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LONDON: Take a Middle Eastern staple, add Italian ingredients, give it a candle name, charge it extra and what do you get? Answer: a recipe for disaster.

That’s exactly what happened with “Loubyeh Arrabbiata”, a failed version of the Levantine classic that drew a spicy reaction on social media.

The dish, which is simply fine green beans, tomato sauce, homemade spicy chili oil and parmesan cheese, received a lot of unwanted attention after Beirut-based author Lina Mounzer shared a post on Twitter criticizing him.

Mounzer, who posted a screenshot of the menu online without revealing the restaurant’s name, accused the restaurant of being “bold” to “take advantage, take advantage of this situation” by charging $10 for a dish considered a poor. clip.

“A dish of loubyeh bil zeit (regardless of the disguise of the candle name) costs more than $10. In what world before the collapse was loubyeh bil zeit, the food you ate to save money,- Is it that expensive? We have to swallow the banks that rob us and also everyone’s war profiteers?,” she said on her Twitter account.

While some users pointed out their confusion over the inclusion of parmesan in the dish, others shared the reviewer’s anger, with some saying that $10 for the dish is hard to justify even with “extra parmesan.”

“Then: Foul aglio e olio for 600,000,” said one user.

Another Twitter user asked, “Can this stop? Can we stop all this nonsense and nonsense? »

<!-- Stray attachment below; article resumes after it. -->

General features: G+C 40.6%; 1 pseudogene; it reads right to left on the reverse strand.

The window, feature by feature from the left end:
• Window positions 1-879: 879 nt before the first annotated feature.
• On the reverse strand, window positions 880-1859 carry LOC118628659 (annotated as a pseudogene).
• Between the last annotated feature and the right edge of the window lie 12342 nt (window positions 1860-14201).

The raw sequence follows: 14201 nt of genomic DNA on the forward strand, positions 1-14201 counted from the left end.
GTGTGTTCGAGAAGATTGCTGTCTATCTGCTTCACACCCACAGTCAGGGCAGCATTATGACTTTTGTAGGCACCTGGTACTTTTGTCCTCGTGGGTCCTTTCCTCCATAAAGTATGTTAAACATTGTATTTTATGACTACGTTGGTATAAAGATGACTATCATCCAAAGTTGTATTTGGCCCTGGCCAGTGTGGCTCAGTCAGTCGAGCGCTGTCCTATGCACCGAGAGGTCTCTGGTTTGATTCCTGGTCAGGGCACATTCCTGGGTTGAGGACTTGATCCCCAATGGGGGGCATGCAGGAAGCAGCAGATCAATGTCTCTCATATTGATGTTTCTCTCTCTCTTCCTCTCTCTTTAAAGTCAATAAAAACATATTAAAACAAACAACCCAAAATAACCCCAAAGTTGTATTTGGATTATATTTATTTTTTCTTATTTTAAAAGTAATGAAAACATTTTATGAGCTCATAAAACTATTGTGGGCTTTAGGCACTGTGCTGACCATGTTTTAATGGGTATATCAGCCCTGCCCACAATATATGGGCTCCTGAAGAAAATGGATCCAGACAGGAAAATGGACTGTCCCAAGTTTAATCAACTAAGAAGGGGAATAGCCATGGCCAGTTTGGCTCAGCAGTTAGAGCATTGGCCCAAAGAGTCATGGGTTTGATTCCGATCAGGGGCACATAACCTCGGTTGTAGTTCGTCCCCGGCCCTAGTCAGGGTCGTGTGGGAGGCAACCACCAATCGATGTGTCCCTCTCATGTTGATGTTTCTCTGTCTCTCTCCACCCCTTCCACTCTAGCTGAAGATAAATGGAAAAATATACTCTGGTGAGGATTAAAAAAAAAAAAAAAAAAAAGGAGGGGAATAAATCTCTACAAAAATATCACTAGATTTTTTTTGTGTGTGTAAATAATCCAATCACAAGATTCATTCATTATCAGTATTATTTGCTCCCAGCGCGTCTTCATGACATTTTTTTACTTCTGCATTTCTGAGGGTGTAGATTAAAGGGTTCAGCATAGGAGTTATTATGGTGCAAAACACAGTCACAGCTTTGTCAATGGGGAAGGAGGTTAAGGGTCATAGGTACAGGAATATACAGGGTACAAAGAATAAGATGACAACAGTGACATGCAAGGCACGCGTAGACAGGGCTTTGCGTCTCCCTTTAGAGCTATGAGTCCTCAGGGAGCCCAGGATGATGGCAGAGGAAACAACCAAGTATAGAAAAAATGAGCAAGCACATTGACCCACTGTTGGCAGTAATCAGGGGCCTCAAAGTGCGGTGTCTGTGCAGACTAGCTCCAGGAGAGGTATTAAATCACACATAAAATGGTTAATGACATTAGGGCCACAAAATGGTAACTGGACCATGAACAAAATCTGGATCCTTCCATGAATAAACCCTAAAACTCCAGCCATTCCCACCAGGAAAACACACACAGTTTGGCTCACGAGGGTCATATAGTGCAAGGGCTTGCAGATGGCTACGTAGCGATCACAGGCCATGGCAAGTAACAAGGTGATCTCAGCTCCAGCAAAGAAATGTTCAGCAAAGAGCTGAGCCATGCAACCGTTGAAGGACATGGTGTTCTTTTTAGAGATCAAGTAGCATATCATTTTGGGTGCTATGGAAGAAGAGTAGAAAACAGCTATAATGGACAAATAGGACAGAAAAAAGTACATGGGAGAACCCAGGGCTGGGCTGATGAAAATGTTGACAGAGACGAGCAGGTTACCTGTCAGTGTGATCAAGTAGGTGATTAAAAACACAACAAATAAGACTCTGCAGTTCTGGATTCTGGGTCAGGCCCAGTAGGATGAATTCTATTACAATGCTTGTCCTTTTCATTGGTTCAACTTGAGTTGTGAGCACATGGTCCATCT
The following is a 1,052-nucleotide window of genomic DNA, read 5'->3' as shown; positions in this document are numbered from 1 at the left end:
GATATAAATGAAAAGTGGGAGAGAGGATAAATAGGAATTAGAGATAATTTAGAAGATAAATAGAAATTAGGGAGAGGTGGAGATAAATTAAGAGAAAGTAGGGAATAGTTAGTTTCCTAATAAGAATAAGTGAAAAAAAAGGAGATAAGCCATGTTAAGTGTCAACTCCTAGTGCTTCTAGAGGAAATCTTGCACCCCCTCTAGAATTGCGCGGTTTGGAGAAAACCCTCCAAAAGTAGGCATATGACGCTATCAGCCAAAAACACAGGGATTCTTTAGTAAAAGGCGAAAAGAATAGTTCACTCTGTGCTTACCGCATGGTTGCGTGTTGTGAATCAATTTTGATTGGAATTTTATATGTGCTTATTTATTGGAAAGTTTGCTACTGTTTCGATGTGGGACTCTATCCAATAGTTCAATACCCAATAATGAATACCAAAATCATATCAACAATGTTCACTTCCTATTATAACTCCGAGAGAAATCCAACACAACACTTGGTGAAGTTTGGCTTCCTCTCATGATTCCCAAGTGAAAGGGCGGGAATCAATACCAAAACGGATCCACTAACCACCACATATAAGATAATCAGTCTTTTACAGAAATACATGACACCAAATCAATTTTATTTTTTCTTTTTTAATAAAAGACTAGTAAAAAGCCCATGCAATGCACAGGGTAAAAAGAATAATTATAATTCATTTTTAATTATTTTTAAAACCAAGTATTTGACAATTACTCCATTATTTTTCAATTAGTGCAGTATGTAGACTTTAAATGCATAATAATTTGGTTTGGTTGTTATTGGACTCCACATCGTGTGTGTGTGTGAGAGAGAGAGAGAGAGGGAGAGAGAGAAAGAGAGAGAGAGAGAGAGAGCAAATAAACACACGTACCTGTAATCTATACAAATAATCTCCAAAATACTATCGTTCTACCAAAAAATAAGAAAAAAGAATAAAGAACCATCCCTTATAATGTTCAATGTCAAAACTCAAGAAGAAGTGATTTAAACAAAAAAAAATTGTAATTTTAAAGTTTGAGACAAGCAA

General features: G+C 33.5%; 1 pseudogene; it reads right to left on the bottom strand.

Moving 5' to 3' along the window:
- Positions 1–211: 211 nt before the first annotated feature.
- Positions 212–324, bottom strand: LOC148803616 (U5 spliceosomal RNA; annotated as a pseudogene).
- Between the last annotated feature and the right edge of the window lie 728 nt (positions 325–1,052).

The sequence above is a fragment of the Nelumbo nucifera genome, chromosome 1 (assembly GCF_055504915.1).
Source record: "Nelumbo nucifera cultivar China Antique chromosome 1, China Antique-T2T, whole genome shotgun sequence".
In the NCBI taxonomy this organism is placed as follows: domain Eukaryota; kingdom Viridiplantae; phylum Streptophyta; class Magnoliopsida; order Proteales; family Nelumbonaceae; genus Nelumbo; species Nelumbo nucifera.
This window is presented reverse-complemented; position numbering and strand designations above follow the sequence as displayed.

Loubyeh bi zeit is one of the most popular vegetarian summer dishes in the Levant region.

Although its exact origins are unknown, the dish is widely considered a humble dish for the simplicity of its ingredients and is often found on every dinner table.

This is not the first time that Arabs have been irritated by a twist on a classic recipe.

In July, a “party platter” fattoush recipe published by The Washington Post was described as a “travesty” by Arabs online.

The recipe received similar treatment to “Loubyeh arrabbiata”, with many Arab Twitter users criticizing the dish and writer Farah-Silvana Kanaan accusing the newspaper of “blasphemy”.

In 2018, the #SaveTheHummus hashtag became the center of an unlikely diplomatic debate after a photo of various flavors of hummus dessert, including a chocolate chip version of the dip, went viral on the internet and people Muslims and Jews were asked to “unite to stand up”. against the dessert hummus.

Food bloggers and food magazines are wise: don’t make fun of Arabs!